1. re: revets2

                    Greetings from Portland. Willamette Valley is a vast area and so hard to generalize. A number of microclimates as described above, the premier pinot region being Yamhill County. When the OP asked about a red, how could I imagine anything but pinot as the best example of what we offer? Unfortunately for out-of-staters as a fellow resident alluded to, most of the sub-$20 pinots are gobbled up locally, and for some of the smaller wineries, sold on-site by the case.

                    Come visit and get some for yourself!

                    (It's spelled "Van Duzer", a significant historical OR person.)

                2. A to Z Pinot Noir is great as well as Adelsheim Pinot Noir - it's closer to $25 though but REALLY worth it.

                  1. Sineann makes a couple bottles of red for under $20. It is a super crazy hot label right now, so don't expect it to stay that cheap. Was on every restaurant list last summer, and has spread its tentacles to Cali.

                    My favorite winery in Oregon, though, has to be Elk Cove. I'm sad to hear that pricing has changed so much, because I bought a bottle of Elk Cove Cab sav in 2003 at Liner & Elson for $8.99 -- literally, less than $10! Then I nearly wept after finding out the Cove decided to continue making cab sav (in favor of concentrating on pinot noir, I guess). The injustice!

                    But if you are looking for good but not revelatory red wine from Willamette Valley, then I say go for the usual pinot suspects: Erath, Adelsheim. The lower end bottles are like $15 at Fred Meyer (the Northwest's local grocery housewares emporium). Otherwise, try what I would call Oregon's neglected reds: cabernet, cab franc, syrah. They are also good, and not nearly as high priced as pinot noir.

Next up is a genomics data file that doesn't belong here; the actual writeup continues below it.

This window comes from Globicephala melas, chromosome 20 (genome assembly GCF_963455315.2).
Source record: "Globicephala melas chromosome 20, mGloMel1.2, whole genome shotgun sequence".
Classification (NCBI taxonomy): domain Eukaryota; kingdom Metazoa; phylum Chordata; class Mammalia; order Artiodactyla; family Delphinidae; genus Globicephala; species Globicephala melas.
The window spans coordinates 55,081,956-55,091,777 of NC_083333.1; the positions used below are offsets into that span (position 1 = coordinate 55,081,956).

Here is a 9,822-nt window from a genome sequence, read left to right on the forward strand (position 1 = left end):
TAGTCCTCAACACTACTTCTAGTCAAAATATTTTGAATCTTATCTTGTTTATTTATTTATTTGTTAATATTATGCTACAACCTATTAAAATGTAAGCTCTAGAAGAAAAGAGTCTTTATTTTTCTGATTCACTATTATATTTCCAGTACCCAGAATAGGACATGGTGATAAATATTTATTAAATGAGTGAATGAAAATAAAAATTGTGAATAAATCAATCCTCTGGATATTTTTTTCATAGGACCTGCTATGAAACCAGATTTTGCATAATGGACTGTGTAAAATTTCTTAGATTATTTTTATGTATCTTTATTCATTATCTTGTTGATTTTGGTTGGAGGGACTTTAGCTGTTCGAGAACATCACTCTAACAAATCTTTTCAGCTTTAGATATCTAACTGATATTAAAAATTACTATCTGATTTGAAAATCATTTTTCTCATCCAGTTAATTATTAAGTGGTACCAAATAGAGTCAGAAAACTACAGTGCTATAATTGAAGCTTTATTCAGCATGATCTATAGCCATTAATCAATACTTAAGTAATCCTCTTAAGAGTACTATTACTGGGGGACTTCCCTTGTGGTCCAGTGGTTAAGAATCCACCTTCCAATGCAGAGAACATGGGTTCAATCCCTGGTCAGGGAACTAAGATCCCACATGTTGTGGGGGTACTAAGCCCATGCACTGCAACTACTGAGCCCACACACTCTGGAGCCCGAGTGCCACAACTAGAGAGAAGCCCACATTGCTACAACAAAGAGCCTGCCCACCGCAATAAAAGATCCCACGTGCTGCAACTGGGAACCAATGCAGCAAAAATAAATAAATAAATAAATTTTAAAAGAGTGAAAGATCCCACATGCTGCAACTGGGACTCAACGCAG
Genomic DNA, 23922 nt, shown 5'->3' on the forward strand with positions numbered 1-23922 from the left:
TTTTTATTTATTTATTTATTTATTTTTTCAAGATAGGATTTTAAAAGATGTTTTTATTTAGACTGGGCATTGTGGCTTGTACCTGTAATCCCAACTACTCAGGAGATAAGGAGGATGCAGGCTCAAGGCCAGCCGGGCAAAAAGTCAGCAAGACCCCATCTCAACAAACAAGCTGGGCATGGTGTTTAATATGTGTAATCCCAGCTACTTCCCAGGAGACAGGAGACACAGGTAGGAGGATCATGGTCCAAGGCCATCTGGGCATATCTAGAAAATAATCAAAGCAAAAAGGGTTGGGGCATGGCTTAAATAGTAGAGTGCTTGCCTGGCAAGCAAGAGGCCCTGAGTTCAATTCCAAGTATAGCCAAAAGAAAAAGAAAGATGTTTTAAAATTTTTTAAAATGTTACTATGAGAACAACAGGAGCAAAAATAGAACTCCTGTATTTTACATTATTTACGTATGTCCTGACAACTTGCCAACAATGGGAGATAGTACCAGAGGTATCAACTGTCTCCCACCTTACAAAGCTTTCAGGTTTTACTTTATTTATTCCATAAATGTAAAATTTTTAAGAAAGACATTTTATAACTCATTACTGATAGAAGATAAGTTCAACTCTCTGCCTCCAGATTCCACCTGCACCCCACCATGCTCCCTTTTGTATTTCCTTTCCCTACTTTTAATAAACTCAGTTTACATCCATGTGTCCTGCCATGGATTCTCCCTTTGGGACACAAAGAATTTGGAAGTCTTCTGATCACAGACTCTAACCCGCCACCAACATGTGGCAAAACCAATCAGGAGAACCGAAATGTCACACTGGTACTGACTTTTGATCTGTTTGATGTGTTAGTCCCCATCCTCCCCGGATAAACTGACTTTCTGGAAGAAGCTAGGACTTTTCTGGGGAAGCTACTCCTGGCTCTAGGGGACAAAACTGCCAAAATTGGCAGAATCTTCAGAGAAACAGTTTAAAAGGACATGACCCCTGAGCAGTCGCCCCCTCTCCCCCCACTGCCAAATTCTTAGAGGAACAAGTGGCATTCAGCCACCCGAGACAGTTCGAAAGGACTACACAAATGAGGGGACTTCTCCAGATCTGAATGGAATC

4 Replies
                    1. re: iwantmytwodollars

                      We had the 2000 Elk Cove PN with dinner last Sunday. I picked this up in Charlotte, NC years ago and it still had the price tag of $49.99 on the bottle. It was good, not spectacular. It had a bit of frizzante, which made me think it had gone through a second fermentation but it blew off as it opened.

                      1. re: chickstein

                        It's way, way cheaper if you live in Oregon and just buy it there. And if you don't store it right, it will go funky on you.

                      2. re: iwantmytwodollars

                        I too like Elk Cove a lot. Also, there's a neighboring winery I enjoy called Kramer that is a lot smaller and sells direct only. These two are removed geographically from the big names mentioned above, but are well worth the trip if you are touring.

                        1. re: Leonardo

                          The one thing I regret about Elk Cove: not joining the wine club. Then you can go to the wine club dinner on Thanksgiving weekend! What I wouldn't give....

                      3. I can't vouch for these from personal experience but just received a mailing w/ notes on the following Oregon Pinots around $20 ->
                        2003 Stag Hollow ($21)
                        2003 Freja Cellars ($20)
                        R. Stuart Big Fire ($16)
                        2005 A to Z ($19)

                        1. I bought a 2006 Erath Oregon PN at Costco for around $15. I was going to let it sit for awhile, maybe I will decante it for a couple of hours and give it a try for you guys. Need to anyway, if it is drinkable I need to get more before it is gone.